Association of exogenous hormonal intake with the risk of development of hepatocellular carcinoma in women

Priyanka Pathak, The University of Texas School of Public Health


Background. Primary liver cancer, the majority of which is hepatocellular carcinoma, is the third most common cause of mortality from cancer. It has one of the worst prognosis outcomes and an overall 5-year survival of only 5-6%. Hepatocellular carcinoma has been shown to have wide variations in geographic distribution and there is a marked difference in the incidence between different races and gender. Previously low-rate countries, including the US, have shown to have doubled the incidence of HCC during the past two decades. Even though the incidence of HCC is higher in males as compared to females, female hormones, especially estrogens have been postulated to have a role in the development of hepatocellular carcinoma on a molecular level. Despite the frequent usage of oral contraceptive pills (OCP) and previously, hormone replacement therapy (HRT), their role on HCC development has not been studied thoroughly. We aim to examine the association between exogenous hormone intake (oral contraceptives and post-menopausal hormone replacement therapy) and the development of HCC. Methods. This study is part of an ongoing hospital-based case-control study which is conducted at the Department of Gastrointestinal Oncology at The University of Texas M. D. Anderson Cancer Center. From January 2005 up to January 2008, a total of 77 women with pathologically confirmed hepatocellular carcinoma (cases) and 277 healthy women (controls) were included in the investigation. Information about the use of hormonal contraceptives, hormone replacement therapy and risk factors of hepatocellular cancer was collected by personal interview. Univariate and multivariate logistic regression analyses were done to estimate the crude odds ratios (OR) and adjusted odds ratios (AOR). Results. We found statistically significant protective effect for the use of HRT on the development of HCC, AOR=0.42 (95% CI, 0.21, 0.81). The significance was observed for estrogen replacement, AOR=0.43 (95% CI, 0.22, 0.83) and not for progesterone replacement, AOR=0.49 (95% CI, 0.10, 2.35). On the other hand, any hormonal contraceptive use, which encompasses oral contraceptive pills, implants and injections, did not show a statistical significance either in the crude OR=0.58 (95% CI, 0.33, 1.01) or AOR=0.56 (95% CI 0.26, 1.18). Conclusions. As corroborated by previous studies, HRT confers 58% HCC risk reduction among American women. The more important question of the association between hormonal contraceptives and HCC remains controversial. Further studies are warranted to explore the mechanism of the protective effect of HRT and the relationship between hormonal contraception and HCC.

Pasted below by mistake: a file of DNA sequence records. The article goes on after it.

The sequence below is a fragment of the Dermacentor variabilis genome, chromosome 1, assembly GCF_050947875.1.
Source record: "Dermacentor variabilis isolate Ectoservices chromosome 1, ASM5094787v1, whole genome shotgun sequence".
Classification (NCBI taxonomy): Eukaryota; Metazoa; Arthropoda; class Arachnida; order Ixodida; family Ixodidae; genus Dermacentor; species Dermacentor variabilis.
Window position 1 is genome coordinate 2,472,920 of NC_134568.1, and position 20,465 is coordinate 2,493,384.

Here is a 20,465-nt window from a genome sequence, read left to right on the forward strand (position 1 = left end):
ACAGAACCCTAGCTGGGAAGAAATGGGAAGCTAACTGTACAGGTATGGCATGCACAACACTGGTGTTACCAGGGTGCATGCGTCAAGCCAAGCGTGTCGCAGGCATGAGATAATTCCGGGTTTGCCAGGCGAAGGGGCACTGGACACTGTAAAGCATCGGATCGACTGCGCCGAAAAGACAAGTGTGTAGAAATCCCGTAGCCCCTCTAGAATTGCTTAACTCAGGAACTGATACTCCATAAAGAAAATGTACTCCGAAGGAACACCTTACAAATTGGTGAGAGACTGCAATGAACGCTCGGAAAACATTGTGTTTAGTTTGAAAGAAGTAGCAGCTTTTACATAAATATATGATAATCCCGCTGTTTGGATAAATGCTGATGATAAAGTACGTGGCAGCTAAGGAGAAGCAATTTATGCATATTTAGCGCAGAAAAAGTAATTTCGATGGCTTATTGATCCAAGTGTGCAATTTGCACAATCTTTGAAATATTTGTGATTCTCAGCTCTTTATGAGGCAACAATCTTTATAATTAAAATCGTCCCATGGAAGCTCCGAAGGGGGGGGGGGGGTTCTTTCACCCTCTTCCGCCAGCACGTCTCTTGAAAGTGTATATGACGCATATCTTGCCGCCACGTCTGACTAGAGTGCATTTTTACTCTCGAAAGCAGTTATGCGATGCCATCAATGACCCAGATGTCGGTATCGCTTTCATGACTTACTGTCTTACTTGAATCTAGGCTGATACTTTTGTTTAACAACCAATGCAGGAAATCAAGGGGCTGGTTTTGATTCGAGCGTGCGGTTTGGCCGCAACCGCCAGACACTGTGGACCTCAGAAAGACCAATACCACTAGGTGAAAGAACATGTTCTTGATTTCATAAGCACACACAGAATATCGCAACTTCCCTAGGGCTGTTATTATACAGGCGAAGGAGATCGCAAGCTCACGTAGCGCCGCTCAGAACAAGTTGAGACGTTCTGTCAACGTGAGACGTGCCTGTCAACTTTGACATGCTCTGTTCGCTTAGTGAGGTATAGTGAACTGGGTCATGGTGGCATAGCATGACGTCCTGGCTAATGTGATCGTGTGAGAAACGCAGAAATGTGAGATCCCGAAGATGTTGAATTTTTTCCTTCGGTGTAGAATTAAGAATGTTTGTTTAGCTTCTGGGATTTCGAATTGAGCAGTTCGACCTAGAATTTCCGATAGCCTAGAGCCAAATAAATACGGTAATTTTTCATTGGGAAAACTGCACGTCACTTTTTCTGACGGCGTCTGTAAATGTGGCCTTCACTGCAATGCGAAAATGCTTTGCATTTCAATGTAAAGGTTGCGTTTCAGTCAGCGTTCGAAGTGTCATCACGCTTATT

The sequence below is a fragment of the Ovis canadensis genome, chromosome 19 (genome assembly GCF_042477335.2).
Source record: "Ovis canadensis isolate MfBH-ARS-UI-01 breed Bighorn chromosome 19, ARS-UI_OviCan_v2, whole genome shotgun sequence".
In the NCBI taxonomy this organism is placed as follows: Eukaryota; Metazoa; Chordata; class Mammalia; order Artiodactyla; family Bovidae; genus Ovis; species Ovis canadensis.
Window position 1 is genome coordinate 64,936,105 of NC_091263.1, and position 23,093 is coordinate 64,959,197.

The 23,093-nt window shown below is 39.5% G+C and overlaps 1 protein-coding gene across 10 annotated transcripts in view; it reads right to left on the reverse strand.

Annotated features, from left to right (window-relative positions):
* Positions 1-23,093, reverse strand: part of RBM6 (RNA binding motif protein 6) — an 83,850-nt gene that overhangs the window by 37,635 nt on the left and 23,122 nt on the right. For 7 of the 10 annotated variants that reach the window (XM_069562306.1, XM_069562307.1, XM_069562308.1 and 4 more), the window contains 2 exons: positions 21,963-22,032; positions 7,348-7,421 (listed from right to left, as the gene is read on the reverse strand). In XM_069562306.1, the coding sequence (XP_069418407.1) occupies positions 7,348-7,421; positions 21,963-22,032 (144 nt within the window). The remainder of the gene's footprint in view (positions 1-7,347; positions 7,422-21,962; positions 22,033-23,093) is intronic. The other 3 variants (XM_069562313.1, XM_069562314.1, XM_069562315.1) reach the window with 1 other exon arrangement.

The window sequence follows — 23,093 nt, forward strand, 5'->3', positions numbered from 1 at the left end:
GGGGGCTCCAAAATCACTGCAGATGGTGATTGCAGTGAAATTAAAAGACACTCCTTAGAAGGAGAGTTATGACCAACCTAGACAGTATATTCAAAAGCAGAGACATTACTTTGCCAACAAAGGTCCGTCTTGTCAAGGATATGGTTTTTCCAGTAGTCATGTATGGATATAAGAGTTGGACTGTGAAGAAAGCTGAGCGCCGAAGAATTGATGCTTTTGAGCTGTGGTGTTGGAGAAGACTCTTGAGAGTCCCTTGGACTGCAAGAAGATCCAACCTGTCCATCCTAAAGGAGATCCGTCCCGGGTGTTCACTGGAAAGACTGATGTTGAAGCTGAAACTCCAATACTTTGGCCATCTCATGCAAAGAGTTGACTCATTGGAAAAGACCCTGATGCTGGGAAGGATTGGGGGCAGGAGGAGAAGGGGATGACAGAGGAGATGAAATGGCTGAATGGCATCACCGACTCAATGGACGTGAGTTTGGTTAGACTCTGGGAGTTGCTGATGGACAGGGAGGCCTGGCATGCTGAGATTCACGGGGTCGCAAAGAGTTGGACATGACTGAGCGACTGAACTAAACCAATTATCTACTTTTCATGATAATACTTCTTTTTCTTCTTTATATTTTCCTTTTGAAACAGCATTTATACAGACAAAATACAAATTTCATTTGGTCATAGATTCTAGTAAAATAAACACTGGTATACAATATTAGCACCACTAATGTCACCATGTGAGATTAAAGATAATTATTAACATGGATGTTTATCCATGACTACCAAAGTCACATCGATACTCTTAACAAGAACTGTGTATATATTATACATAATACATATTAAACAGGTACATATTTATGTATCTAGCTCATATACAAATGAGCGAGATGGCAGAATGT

Subject Area

Public health

Recommended Citation

Pathak, Priyanka, "Association of exogenous hormonal intake with the risk of development of hepatocellular carcinoma in women" (2010). Texas Medical Center Dissertations (via ProQuest). AAI1474790.